Romanticism - Classification Romantic • A book of the...

Info iconThis preview shows page 1. Sign up to view the full content.

View Full Document Right Arrow Icon
Romanticism (1798-1870) Love for the common man, the rustic (not the aristocrat) Fascination with nature; sense of a “presence” in it Spirit of revolt Love for democracy Fascination with the supernatural Idealized rural life Byronic Hero- After Lord Byron (1788-1884) Wealthy Handsome, but dark and brooding Great sinner; unrepentant Charismatic Sometimes violent and brutal Larger than life Titanic passions Figure of both repulsion and fascination Victorian Period (1837-1901) Complacency Self satisfaction Prudery Moral earnestness Obsession with social status Respectability Difficult to classify Wuthering Heights combines elements of the gothic/romantic and the Victorian Gothic- violence, revenge The two ghostly appearances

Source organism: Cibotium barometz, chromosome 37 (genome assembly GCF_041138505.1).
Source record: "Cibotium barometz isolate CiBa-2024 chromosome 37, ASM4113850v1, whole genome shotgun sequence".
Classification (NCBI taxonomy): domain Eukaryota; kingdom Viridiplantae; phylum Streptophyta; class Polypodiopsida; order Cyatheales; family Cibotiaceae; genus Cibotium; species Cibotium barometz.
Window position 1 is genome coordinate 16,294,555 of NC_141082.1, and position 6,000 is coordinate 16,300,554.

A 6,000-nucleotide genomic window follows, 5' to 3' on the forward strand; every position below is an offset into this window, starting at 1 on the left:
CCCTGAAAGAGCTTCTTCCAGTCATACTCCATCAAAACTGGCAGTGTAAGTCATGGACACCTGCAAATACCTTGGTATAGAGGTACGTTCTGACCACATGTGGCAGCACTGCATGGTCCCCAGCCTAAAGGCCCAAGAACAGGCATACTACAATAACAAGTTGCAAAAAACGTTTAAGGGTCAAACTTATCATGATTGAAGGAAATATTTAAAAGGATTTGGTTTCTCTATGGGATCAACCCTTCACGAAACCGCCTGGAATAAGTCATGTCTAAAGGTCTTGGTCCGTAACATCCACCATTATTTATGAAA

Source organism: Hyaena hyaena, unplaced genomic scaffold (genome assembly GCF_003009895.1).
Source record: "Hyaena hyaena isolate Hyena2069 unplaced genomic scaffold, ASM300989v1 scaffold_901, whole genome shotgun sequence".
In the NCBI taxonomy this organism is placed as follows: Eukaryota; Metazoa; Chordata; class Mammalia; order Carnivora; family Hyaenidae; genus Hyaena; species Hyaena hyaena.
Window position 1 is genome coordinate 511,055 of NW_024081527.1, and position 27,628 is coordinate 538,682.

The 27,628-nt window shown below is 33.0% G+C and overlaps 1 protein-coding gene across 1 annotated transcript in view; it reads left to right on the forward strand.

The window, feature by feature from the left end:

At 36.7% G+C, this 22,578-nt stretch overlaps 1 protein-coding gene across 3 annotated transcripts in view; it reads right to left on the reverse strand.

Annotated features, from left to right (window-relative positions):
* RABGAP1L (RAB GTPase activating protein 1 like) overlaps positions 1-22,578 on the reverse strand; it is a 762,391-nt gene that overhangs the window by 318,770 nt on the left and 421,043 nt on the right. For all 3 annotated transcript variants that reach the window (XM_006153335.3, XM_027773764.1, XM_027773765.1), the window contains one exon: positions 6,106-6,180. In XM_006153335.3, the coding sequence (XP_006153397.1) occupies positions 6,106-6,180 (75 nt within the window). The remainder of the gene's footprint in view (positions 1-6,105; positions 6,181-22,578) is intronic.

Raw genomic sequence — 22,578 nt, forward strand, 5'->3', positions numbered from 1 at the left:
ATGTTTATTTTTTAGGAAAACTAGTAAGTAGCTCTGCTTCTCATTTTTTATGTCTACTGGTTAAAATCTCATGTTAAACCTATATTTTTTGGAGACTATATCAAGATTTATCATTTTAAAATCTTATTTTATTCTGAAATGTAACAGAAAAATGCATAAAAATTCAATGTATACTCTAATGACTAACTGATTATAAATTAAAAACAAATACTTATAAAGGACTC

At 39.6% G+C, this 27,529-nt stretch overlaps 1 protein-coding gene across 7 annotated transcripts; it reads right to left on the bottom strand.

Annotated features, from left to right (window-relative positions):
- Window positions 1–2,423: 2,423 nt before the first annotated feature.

Background image of page 1
This is the end of the preview. Sign up to access the rest of the document.

Unformatted text preview: Classification- Romantic • A book of the later romantic movement- preference for the hideous in character and the abnormal in situation • Instruction in the nature of grand passion • Tension between restrictive reality of civilize manners and unregenerate reality of natural energies Classification- Victorian • In the same ethical and moral tradition as other great Victorian novels • Morally instructive- futility of revenge; necessity of reconciling nature with civilization, passion with conventional society and its values Setting- Contrast • Wuthering Heights- actual and emotional tempests; rural crudeness; exposed hilltop • Thruscross Grange- calm; refinement; sheltered valley...
View Full Document

This note was uploaded on 04/07/2008 for the course ENGL 100 taught by Professor Hendrix during the Fall '08 term at Vanderbilt.

Ask a homework question - tutors are online